Code errors can seriously affect a user’s perception of your website. The challenge is that these errors are often difficult to spot in large, complex codes for growing websites.
Our recommendation is to use a code checker to spot obvious, potentially harmful errors. If you do find a website error, it will likely be one of the three most common HTTP errors:
- 401 Unauthorized
- 404 Not Found
- 502 Bad Gateway
For information on troubleshooting these code errors, or others not in that list, reach out to our team. You don’t want your visitors to have HTTP errors popping up left and right – take the time to spot as many problems as you can prior to the launch.
You need to know that every form on your website works as it should. The best way to do that? Test them all out manually. It’s a painstaking process, but it’s better to discover a broken form now than to have a visitor report it after the launch.
Whether it’s your email sign-up form or a specific survey, you should:
- Verify that the labels are readable
- Check that you’ve made the necessary fields “required”
- Look to see if form data is correctly saved
- Test out CAPTCHA boxes
- Determine if users can upload necessary files
- Watch for any error messages that pop up
Even small errors on web forms can result in a huge loss of data or miscommunications. Going through a website launch checklist can help you prevent such damages.
Also, watch for this common mistake: sending emails from your server after a visitor signs up. The better way to do this is to sign up for an email delivery service, such as Mailgun or AWS SES. These email delivery services make it far easier to deliver messages to thousands or millions of subscribers.
Lastly, do you know how you will update plugins and conduct backups after the launch?
Having a strategy for updates is crucial for a variety of reasons. Not only do plugin updates ensure you (and your visitors) benefit from new features, but they also improve code quality and keep them more secure from cybercriminals.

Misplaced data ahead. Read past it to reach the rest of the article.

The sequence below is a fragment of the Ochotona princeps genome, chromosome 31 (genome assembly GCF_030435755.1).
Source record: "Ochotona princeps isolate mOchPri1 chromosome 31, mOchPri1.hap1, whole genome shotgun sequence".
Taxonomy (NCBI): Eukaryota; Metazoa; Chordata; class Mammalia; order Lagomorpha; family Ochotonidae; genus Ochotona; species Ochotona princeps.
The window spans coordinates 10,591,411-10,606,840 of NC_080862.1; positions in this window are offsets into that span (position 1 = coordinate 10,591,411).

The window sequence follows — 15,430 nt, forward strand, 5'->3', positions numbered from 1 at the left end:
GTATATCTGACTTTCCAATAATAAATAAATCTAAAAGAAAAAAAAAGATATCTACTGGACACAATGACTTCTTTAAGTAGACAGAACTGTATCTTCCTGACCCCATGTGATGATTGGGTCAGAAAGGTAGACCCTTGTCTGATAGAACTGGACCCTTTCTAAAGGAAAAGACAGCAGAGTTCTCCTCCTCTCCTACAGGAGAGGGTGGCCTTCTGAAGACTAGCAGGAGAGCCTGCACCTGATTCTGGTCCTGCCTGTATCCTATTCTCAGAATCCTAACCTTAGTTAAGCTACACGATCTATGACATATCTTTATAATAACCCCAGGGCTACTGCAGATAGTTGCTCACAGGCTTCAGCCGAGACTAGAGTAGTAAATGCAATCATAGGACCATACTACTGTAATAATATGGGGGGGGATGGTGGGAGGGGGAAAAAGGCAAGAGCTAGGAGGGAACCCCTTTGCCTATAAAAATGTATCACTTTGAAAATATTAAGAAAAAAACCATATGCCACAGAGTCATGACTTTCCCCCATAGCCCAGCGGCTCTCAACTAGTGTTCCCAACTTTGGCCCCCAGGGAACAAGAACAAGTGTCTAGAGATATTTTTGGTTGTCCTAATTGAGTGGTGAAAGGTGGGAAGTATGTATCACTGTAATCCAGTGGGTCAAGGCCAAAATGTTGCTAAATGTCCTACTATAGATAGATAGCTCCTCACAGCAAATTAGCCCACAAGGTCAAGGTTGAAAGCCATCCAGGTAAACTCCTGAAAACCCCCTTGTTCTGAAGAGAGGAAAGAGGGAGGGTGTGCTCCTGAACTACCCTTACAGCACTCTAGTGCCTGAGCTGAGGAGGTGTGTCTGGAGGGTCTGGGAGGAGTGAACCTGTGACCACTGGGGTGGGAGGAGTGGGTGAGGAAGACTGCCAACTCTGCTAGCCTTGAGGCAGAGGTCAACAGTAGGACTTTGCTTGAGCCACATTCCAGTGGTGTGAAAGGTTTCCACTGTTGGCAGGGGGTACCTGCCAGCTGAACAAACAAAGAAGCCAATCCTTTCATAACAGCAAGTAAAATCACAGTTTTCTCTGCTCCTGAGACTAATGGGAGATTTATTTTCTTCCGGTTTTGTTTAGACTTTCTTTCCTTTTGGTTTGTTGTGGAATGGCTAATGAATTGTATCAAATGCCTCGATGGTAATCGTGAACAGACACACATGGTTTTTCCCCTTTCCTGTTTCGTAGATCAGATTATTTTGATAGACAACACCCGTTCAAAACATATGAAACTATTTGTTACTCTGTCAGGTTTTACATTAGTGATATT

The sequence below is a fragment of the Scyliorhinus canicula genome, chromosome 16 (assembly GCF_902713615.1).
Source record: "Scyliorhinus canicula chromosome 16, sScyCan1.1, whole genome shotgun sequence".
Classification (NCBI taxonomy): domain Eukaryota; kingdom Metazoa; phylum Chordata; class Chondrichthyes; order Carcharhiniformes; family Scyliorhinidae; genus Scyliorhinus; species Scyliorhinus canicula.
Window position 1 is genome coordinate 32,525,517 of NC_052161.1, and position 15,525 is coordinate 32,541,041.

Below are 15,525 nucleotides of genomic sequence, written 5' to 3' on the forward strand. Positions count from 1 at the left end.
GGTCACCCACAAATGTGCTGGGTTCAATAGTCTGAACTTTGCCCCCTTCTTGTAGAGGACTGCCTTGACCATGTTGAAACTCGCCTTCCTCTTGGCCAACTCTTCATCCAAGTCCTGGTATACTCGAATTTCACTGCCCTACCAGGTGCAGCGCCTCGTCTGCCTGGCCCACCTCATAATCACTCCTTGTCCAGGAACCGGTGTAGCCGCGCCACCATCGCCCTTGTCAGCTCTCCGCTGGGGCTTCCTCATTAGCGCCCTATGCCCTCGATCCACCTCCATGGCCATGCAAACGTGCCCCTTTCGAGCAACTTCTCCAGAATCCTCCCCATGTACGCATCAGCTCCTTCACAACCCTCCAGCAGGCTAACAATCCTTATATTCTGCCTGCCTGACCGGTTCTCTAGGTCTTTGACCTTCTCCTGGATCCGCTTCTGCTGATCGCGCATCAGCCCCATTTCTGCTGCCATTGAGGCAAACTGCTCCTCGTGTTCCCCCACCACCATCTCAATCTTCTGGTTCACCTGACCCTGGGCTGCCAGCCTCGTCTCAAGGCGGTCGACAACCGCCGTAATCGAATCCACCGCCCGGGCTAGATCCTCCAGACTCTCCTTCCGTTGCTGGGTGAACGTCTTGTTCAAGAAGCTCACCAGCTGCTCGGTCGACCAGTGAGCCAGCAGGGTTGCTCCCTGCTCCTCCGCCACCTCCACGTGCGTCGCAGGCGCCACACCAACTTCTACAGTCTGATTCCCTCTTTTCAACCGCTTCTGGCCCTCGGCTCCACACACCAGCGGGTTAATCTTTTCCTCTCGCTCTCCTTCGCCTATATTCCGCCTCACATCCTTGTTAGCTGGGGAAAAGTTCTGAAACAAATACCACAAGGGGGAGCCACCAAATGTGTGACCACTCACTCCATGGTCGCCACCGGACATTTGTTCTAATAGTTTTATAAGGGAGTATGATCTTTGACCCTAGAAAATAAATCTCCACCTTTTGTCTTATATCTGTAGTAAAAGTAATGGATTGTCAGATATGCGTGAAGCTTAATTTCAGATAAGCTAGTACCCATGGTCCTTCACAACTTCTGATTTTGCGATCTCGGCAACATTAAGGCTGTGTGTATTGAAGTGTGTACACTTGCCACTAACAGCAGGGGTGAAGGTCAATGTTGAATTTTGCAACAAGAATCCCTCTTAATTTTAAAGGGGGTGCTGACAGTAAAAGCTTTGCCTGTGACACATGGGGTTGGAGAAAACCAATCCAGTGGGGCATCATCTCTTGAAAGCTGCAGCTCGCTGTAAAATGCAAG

Of course, before any plugin updates, you’ll want to know that your website is fully backed up – just in case something goes wrong. We highly recommend automating these backups to avoid missing one. Then, you can also turn on automatic updates for your many plugins, without worrying that your site is in jeopardy.
We understand the rush to get your website launched. However, we also see many developers forget these crucial steps in the website redesign process. After the launch, their traffic drops and their search engine rankings plummet.
The best way to avoid such dramatic consequences is to follow the website launch checklist above or reach out to our team. We’re ready to handle it all, from 301 redirects to checking for slow-loading images.
For questions about launching a revamped website, or to ask about our website launch plan services, call 317-210-AYOK. You can also send our team a message online.
Jack Shepler is a Marketing and Search Engine Optimization expert. He founded Ayokay, award-winning marketing, and web design firm in Indianapolis, Indiana that has built brands, increased sales for businesses, and helped nonprofit organizations fulfill their missions since 2011. He uses his decades of experience to educate through the Ayokay blog and through public speaking. You can follow him on LinkedIn.